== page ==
The Lost World

  • 1998
  • Movie
  • R
  • Adventure, Science Fiction

THE LOST WORLD is a low-budget alternative to Steven Spielberg's 1997 blockbuster sequel to JURASSIC PARK. Though based on different source material--in this case a story by Sir Arthur Conan Doyle--we can be sure this straight-to-video wonder won't keep Mr. Spielberg from sleeping at night. In 1934 London, a zoologist, George Challenger (Patrick Bergin),...read more

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THE LOST WORLD is a low-budget alternative to Steven Spielberg's 1997 blockbuster sequel to JURASSIC PARK. Though based on different source material--in this case a story by Sir Arthur Conan Doyle--we can be sure this straight-to-video wonder won't keep Mr. Spielberg from sleeping at

night.

In 1934 London, a zoologist, George Challenger (Patrick Bergin), seeks to prove to a museum committee that live dinosaurs exist in the mountains of Northern Mongolia. The museum offers him reward money if he can bring back an example, and they send Professor Summerlee (Michael Sinelnikoff) on the

expedition as a witness. The others who join Challenger include Malone (Julian Casey), a reporter, John Roxton (David Nerman), a mercenary hunter, and Amanda White (Jayne Heitmeyer), an anthropologist and the daughter of a late colleague.

In Mongolia, the group is helped with the arduous trek to the mountain by Myar (Russell Yuen) and Djena (Gregoriane Minot Payeur), brother and sister guides. Once they arrive at their destination, Amanda is immediately kidnapped by Neanderthal tribesmen. The travelers rescue her, but as they try

to escape the area in a balloon, they are attacked by flying pterodactyls, an incident that proves the existence of dinosaurs. The skeptical Professor is finally impressed, but Myar is killed, the balloon busts, and the others crash and take refuge in a cave.

Later, Roxton attempts to flee the mountain with a baby dinosaur, as reward bounty, and leave the others behind, but Challenger stops him. Roxton is then attacked and apparently killed by another dinosaur. Subsequently, as the others try to figure out how to repair their balloon in order to

escape, the Professor and Djena are killed by dinosaurs. Challenger and Amanda try but fail to save Malone from yet another attack. They return to London and keep their findings a secret, telling the museum that the dinosaurs do not exist. Meanwhile, Malone turns up alive on the mountain, living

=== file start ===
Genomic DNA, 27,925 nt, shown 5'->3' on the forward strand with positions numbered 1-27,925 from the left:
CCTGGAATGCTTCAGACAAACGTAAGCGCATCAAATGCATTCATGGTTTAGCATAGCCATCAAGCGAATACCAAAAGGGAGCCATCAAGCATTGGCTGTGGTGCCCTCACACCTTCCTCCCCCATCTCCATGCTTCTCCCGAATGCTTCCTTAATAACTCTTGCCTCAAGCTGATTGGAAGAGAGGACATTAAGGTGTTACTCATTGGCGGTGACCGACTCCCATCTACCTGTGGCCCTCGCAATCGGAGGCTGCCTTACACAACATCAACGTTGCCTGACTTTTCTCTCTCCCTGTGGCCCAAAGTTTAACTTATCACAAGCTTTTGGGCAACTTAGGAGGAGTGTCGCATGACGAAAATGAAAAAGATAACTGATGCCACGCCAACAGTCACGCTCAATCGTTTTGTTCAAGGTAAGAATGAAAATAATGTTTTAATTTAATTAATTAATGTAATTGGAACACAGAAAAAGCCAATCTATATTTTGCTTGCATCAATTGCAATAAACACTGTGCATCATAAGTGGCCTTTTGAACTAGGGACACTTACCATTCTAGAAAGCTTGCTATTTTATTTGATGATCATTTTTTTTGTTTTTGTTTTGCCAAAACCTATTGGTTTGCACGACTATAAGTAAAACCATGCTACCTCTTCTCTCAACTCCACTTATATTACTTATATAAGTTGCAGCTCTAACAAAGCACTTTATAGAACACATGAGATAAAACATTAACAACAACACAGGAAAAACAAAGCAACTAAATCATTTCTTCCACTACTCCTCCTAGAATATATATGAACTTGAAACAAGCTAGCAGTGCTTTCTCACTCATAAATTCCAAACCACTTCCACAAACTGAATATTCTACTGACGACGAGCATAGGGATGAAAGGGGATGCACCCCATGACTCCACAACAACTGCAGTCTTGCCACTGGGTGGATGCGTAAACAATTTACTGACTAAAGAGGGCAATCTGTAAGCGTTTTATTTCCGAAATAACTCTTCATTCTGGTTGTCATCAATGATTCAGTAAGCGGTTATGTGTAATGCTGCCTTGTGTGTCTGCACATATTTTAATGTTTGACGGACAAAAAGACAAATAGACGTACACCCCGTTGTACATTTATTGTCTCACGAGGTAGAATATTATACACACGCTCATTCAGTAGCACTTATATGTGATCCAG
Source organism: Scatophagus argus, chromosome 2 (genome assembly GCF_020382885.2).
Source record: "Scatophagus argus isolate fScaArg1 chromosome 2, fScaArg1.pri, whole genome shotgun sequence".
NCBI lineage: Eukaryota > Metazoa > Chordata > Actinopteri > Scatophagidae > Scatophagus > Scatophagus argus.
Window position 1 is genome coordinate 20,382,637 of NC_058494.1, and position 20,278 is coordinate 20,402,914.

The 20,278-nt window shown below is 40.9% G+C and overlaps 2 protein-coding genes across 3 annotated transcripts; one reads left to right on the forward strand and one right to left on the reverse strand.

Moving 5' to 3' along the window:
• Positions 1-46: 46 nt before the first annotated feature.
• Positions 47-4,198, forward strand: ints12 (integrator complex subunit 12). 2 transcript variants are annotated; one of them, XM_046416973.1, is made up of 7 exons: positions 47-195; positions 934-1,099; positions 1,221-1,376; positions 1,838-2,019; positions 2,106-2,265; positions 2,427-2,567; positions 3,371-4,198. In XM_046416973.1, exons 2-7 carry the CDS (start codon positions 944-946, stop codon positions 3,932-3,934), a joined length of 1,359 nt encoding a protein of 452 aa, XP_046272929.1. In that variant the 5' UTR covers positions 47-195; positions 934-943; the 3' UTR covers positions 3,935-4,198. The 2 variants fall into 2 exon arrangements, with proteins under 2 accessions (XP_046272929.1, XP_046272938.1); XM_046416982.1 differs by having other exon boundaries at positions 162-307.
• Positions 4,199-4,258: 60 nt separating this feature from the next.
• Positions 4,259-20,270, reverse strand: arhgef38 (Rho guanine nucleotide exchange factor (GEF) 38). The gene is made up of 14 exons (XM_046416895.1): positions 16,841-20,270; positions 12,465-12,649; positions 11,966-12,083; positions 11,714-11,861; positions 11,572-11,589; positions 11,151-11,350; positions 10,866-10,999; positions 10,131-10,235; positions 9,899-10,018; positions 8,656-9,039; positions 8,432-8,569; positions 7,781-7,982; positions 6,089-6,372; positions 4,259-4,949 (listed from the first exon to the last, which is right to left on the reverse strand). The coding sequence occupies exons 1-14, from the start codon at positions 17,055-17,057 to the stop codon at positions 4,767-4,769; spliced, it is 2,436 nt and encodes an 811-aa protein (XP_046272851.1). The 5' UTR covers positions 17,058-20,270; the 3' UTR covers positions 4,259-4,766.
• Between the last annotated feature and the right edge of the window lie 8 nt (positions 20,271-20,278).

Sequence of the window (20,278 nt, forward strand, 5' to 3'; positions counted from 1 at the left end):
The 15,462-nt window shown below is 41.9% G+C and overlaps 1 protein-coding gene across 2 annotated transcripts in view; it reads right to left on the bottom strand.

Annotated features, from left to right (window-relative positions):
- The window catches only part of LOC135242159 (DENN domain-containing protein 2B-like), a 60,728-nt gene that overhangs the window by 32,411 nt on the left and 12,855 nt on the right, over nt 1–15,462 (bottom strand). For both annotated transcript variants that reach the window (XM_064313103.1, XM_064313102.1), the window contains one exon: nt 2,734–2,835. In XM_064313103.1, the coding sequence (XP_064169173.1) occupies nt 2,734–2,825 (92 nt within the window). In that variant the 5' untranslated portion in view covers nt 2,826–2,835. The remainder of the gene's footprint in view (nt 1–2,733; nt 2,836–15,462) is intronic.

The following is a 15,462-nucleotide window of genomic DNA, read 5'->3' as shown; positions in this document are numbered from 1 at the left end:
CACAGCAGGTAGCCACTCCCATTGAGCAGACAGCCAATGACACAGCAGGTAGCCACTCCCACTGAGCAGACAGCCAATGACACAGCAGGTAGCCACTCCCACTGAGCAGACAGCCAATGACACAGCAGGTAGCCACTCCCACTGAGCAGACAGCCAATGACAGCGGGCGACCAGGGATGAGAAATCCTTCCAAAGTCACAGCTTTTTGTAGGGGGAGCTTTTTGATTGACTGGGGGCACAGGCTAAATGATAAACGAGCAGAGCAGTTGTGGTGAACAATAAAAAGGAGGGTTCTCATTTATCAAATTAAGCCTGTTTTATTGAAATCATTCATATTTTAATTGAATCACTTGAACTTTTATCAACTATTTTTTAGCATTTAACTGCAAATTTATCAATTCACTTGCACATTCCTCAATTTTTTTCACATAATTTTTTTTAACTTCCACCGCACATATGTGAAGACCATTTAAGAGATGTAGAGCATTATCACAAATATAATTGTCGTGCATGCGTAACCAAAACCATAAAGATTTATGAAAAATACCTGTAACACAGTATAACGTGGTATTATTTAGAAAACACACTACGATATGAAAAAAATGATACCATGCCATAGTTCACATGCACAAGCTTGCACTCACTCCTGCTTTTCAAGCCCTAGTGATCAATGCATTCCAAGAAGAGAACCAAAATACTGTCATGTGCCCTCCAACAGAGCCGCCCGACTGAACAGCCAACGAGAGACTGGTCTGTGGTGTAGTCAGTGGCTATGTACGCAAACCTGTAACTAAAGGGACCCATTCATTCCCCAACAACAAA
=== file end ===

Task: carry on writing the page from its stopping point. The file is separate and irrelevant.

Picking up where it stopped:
as one with nature.

The producers of THE LOST WORLD clearly hope to confuse at least a few video store customers looking for the Spielberg title (the box art design is very similar). But this humdrum sci-fi adventure owes itself more to Spielberg's INDIANA JONES series than the director's JURASSIC PARK sequel: the

opening sequence pays direct tribute to RAIDERS OF THE LOST ARK (1981), femme lead Jayne Heitmeyer resembles Alison Doody of INDIANA JONES AND THE LAST CRUSADE (1989), and even the production design resembles the dusty brown look of the three Harrison Ford films.

But, alas, this LOST WORLD makes the special effects of the earlier screen versions of Conan Doyle's tale, made in 1925, 1960, and 1993 seem state-of-the-art next to the slapdash, cut-and-paste computer graphic work here. The dinosaur attacks include one violent killing, but are not particularly

scary (and the tribesmen look like rejects from Cats). The performers don't offer much charisma, and lead Patrick Bergin seems to be settling into a sad late Errol Flynn-style career phase--looking jowly and walking through his roles. Who the film really needs is Mel Brooks (or at least George of

the Jungle).

But at least this LOST WORLD doesn't include an expected, banal romance between the leads and the running time is mercifully short, unlike the 1998 sci-fi bomb, GODZILLA. (Graphic violence, adult situations.)

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  • Released: 1998
  • Rating: R
  • Review: THE LOST WORLD is a low-budget alternative to Steven Spielberg's 1997 blockbuster sequel to JURASSIC PARK. Though based on different source material--in this case a story by Sir Arthur Conan Doyle--we can be sure this straight-to-video wonder won't keep Mr… (more)

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